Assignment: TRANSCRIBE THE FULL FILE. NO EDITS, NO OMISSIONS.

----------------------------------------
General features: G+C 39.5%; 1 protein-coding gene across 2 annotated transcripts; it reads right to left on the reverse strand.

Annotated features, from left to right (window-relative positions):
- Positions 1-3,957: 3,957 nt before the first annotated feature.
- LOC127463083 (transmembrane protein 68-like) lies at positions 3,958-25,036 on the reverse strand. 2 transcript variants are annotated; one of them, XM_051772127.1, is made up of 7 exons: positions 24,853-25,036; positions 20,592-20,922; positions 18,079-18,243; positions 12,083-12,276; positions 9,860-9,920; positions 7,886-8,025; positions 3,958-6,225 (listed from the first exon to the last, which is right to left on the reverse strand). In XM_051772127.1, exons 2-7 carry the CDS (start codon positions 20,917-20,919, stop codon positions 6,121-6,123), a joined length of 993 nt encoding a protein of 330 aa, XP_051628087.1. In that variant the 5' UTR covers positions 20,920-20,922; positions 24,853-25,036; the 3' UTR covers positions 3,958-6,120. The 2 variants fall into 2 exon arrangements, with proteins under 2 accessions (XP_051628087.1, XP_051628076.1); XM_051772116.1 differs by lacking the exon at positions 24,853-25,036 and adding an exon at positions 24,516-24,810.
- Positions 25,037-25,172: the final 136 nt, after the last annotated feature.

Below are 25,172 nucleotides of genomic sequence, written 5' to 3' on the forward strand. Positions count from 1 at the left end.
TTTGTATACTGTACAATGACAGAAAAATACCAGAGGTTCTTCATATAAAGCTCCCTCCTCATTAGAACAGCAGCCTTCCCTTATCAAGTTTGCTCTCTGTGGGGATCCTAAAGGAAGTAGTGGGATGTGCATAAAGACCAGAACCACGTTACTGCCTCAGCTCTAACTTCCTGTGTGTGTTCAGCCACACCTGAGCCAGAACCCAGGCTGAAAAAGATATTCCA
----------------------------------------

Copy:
General features: G+C 39.5%; 1 protein-coding gene across 2 annotated transcripts; it reads right to left on the reverse strand.

Annotated features, from left to right (window-relative positions):
- Positions 1-3,957: 3,957 nt before the first annotated feature.
- LOC127463083 (transmembrane protein 68-like) lies at positions 3,958-25,036 on the reverse strand. 2 transcript variants are annotated; one of them, XM_051772127.1, is made up of 7 exons: positions 24,853-25,036; positions 20,592-20,922; positions 18,079-18,243; positions 12,083-12,276; positions 9,860-9,920; positions 7,886-8,025; positions 3,958-6,225 (listed from the first exon to the last, which is right to left on the reverse strand). In XM_051772127.1, exons 2-7 carry the CDS (start codon positions 20,917-20,919, stop codon positions 6,121-6,123), a joined length of 993 nt encoding a protein of 330 aa, XP_051628087.1. In that variant the 5' UTR covers positions 20,920-20,922; positions 24,853-25,036; the 3' UTR covers positions 3,958-6,120. The 2 variants fall into 2 exon arrangements, with proteins under 2 accessions (XP_051628087.1, XP_051628076.1); XM_051772116.1 differs by lacking the exon at positions 24,853-25,036 and adding an exon at positions 24,516-24,810.
- Positions 25,037-25,172: the final 136 nt, after the last annotated feature.

Below are 25,172 nucleotides of genomic sequence, written 5' to 3' on the forward strand. Positions count from 1 at the left end.
TTTGTATACTGTACAATGACAGAAAAATACCAGAGGTTCTTCATATAAAGCTCCCTCCTCATTAGAACAGCAGCCTTCCCTTATCAAGTTTGCTCTCTGTGGGGATCCTAAAGGAAGTAGTGGGATGTGCATAAAGACCAGAACCACGTTACTGCCTCAGCTCTAACTTCCTGTGTGTGTTCAGCCACACCTGAGCCAGAACCCAGGCTGAAAAAGATATTCCA